THATCamp Feminisms @ Scripps College

I’m looking forward to our upcoming THATCamp Feminisms, hosted at Scripps College, March 15th and 16th. Normally I’d link to our site so that you could check out our planned workshops, suggest a session, or register. Unfortunately, the THATCamp sites have been hacked and are down. While I’m generally not prone to conspiracy theories – this is the second time that the THATCamp Feminisms sites have been down and I’m beginning to feel a bit like someone wants to stand in the way.

Happy to report that all THATCamp sites are back up and running. Visit THATCamp Feminisms West to register, suggest sessions, etc

For those who are new to the THATCamp phenomenon – these events are “The Humanities and Technology Camps.” Designed as “unconferences,” these events are more free form, collaborative, and production-oriented than traditional academic conferences. No papers being read from lecterns here. THATCamps are also either low-cost or free – THATCamp Feminisms West (the one here at Scripps) is FREE!! Thanks to the generosity of the Scripps College Office of the President, Scripps English Department, Intercollegiate Media Studies, Intercollegiate Science, Technology, and Society, and Scripps Gender and Women’s Studies. We also have support from MSN Research.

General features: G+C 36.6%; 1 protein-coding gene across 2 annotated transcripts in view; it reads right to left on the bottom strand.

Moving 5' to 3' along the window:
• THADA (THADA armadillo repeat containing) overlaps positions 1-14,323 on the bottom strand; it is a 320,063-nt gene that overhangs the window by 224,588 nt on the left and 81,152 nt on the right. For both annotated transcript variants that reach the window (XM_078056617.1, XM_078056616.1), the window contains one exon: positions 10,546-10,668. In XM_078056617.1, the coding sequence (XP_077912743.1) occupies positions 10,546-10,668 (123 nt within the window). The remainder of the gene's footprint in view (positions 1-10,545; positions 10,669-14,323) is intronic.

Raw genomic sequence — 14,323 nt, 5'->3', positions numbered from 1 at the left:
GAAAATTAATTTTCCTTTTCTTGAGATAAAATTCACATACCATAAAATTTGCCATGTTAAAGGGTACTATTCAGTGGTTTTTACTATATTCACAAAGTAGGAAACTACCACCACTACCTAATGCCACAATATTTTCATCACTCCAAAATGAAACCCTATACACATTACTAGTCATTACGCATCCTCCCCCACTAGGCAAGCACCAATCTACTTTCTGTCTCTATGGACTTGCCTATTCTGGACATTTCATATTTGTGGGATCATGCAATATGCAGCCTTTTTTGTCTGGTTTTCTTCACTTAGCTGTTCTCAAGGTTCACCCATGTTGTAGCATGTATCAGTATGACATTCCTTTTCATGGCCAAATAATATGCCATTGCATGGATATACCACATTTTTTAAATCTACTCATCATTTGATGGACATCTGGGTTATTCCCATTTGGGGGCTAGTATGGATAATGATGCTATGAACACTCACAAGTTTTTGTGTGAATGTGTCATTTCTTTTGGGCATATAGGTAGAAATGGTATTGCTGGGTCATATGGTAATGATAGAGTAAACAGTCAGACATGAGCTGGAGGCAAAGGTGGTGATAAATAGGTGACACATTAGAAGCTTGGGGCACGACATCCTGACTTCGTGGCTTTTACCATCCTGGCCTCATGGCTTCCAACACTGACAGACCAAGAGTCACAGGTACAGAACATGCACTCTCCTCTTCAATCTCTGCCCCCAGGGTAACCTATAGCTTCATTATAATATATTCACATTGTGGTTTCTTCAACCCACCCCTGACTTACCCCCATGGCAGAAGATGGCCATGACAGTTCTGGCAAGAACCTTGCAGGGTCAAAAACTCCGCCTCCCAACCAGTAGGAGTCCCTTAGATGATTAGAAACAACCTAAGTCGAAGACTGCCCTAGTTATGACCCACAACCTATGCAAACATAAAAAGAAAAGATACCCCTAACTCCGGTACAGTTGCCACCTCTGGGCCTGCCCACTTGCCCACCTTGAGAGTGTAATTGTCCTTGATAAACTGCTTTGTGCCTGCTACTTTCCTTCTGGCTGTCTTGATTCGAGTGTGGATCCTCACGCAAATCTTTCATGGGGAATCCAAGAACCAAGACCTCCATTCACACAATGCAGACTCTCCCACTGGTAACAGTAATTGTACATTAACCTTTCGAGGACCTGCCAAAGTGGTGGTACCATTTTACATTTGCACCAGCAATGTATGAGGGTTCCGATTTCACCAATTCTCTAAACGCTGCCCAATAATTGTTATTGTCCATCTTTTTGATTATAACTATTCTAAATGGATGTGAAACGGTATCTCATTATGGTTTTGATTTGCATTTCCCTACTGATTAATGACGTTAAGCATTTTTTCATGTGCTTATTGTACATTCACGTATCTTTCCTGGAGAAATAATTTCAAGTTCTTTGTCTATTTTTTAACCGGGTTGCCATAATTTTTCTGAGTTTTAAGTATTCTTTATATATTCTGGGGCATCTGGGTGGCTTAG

I am particularly excited about the coordinated national effort of THATCamp Feminisms, what began as a west coast event will now also be a southern (@Emory) and eastern (@Barnard) event. We are also going to be participating in an exciting national Wikipedia editing event on Friday morning from 8 a.m. to 12 p.m. You can visit our wiki page for more information, or check out Moya Bailey’s great write up of the event. This is both a virtual and in-person event. Here at Scripps we’ll be working at the Honnold-Mudd library in the future CCDH space and we’ll be joined by the fabulous Adrianne Wadewitz, who has helped host other recent WikiStorm events.

We currently plan to host two workshops:

Mia Ridge’s “Data visualisations as gateway to programming,” in which participants will be thinking about how to structure data for use in software, learning basic programming concepts, and moving towards tinkering with scripts. This is a great workshop for humanists who want a friendly intro to the world of programming.

Miriam Posner’s “Building Online Exhibits with Omeka,” in which participants will learn how to use Omeka to develop exhibits for classroom, research, and project use.

If we have enough interest, I will also be hosting an “Intro to DH” workshop for those who are attending their first THATCamp or who are new to the Digital Humanities field; we’ll discuss the origins of DH, it’s many different instantiations, and develop a common vocabulary for use during the rest of the THATCamp.

As with all THATCamps, the sessions will be decided upon during a welcome event and will be designed to focus on productive and collaborative work (feel free to suggest sessions in the comments below). Want to set an agenda for transnational feminisms in DH? -great, write that up. Want to design a syllabus or assignment for a feminist DH course? Wonderful! Have the skills to work with a group to build a lightweight mobile app? Get it done!

While most of the planning is going smoothly, the malicious attack on the THATCamp sites means that we have to hack our work flow just a bit – so please, spread the word that this site is here as a temporary substitute and that questions are most welcome. I’m looking forward to seeing what collective feminist engagement will yield!

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